409A Valuation, the Backsolve Method, & Risk Mitigation for Start-Ups

Internal Revenue Code 409(a) (“409A”) regulates nonqualified deferred compensation for federal tax purposes. 409A’s genesis was the American Jobs Creation Act of 2004 and is largely a reaction to common tax-timing abuse strategies, most notably those practiced by Enron executives prior to its bankruptcy.

Deferred equity compensation such as stock options pose a huge opportunity for cash strapped start-up companies trying to align incentives for employees with the goals of the business. However, with an exceptionally broad definition of deferred compensation and a heavy compliance burden, 409A can present a significant risk. Proper mitigation and compliance strategies help companies to accomplish business goals and reward employees without bearing undue risk.

Securing an Independent Appraisal

One of three safe-harbor valuation methodologies provided by 409A (and the most commonly used) is to secure an independent appraisal. This appraisal would be performed by a qualified, third-party appraiser (typically an outside provider holding an ABV or CVA designation). Additionally, the appraisal or business valuation would value the subject interest within 12 months prior to the grant date and no material change has occurred between the valuation date and grant date. If these stipulations are met, significant burden would fall on the IRS to prove that the valuation is “grossly unreasonable.”

What’s Reasonable?

Valuation is a largely subjective and highly theoretical exercise. Therefore, reasonableness is less about the specific fair market value determined by the appraiser and more soundly based on the methodology applied to arrive at the conclusion. Valuation theory holds that there are three approaches: (1) the income approach; (2) the market approach; and (3) the asset approach. These approaches can be further stratified into methods. An appraisal and accompanying valuation report should consider all approaches and methods, but given the circumstances that give often rise to a 409A valuation, many reflect the backsolve method.

The Backsolve Method

Before diving into the backsolve method, it is important to understand the concept of allocating equity value across various classes using an option pricing model (“OPM”). An OPM is a mathematical formula to calculate the theoretical value of derivative agreements such as call options. By setting up a series of OPMs with various strike prices, we can treat multiple equity classes as call options across ranges of proceeds. This allows us to establish a model of the relationship between the value of aggregate equity and each class of equity.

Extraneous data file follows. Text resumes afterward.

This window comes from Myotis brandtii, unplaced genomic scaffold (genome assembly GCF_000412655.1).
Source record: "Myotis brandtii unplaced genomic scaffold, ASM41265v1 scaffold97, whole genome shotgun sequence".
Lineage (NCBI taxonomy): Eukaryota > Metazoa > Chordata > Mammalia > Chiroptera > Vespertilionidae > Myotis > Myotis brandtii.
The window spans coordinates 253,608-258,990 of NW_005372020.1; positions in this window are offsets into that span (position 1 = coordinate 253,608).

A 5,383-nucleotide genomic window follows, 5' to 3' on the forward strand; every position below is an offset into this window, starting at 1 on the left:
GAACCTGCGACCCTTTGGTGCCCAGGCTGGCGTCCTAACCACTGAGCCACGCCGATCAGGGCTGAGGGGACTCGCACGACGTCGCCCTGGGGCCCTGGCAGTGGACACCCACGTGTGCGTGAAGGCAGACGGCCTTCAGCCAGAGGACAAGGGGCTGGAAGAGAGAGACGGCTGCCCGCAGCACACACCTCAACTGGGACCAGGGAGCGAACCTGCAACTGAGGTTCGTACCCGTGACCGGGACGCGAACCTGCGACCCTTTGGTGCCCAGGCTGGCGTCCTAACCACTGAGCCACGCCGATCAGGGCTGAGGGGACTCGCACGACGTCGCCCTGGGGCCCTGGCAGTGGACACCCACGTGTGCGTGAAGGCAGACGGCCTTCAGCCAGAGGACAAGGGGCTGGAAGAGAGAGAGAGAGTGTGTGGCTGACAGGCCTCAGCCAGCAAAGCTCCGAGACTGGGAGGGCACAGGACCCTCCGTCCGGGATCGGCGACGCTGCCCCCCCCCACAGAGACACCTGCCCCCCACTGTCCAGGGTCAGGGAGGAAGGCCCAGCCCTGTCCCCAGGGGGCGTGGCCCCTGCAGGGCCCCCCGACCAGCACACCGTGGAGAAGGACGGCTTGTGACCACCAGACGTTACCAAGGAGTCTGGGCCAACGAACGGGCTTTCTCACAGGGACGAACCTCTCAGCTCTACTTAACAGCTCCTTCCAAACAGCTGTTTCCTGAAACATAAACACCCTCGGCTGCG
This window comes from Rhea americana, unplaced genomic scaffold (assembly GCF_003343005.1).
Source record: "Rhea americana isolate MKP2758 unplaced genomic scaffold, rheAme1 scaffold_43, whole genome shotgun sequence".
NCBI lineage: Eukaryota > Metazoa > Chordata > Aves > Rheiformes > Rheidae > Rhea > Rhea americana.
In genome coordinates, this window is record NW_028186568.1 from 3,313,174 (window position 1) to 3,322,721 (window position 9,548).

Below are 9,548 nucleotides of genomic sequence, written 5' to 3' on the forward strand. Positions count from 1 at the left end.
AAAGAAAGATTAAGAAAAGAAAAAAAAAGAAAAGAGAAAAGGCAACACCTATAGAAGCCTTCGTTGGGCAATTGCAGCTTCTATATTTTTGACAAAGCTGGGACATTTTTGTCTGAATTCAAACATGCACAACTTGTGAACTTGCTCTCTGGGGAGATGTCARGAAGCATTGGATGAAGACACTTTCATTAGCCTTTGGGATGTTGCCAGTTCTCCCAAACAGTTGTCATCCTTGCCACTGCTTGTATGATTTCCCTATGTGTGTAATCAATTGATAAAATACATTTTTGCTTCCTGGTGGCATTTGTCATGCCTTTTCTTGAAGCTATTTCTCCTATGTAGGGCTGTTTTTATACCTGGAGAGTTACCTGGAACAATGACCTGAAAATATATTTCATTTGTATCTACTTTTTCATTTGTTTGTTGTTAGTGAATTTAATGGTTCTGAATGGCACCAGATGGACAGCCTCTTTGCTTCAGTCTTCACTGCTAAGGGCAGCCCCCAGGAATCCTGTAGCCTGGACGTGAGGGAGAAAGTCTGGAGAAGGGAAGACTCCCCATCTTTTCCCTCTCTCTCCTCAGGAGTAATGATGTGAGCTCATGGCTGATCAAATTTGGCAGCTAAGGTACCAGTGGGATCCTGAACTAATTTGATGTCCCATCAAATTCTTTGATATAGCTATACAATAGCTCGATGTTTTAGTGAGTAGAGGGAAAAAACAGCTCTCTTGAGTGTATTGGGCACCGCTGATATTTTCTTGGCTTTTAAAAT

The backsolve method comes into play when there is a recent transaction for a different class of equity than the subject interest. For example, if ABC Corp. recently issued Class B Preferred Shares and the subject interest is a Class C Common Option. The appraiser can solve back to the market value of aggregate equity using the OPM and the Class B Preferred Shares transaction price. Then solve forward to fair market value of a Class C Common Option.

Relative to a discounted cash flow (“DCF”) method, the backsolve method presents a number of advantages. The backsolve method is based on pricing observed in an arm’s length transaction while a DCF method employs projections based on opaque market observations and a heavy amount of professional judgement. While the backsolve method involves a number of assumptions, those same assumptions would have to be made an add-on to the DCF method as well. A good appraiser should be able to estimate a more defensible value in a more efficient manner using the backsolve method.

The DKB Difference

In order to perform the backsolve method, an appraiser must have: (1) a proficient knowledge of advanced financial theory; (2) experience pragmatically translating lengthy agreements into financial models; and (3) a savvy leveraging of technology to do this efficiently.

DKB’s professionals have experience using the backsolve methodology to meet 409A compliance as well as other compliance purposes and the financial modeling skills required. Our flat fee structure and quick turnarounds combined with our exemplary client service make us a leader in this space. If you are interested in discussing how DKB can help you and your employees benefit from deferred compensation without exposing yourself to undue risk, please contact us.

 

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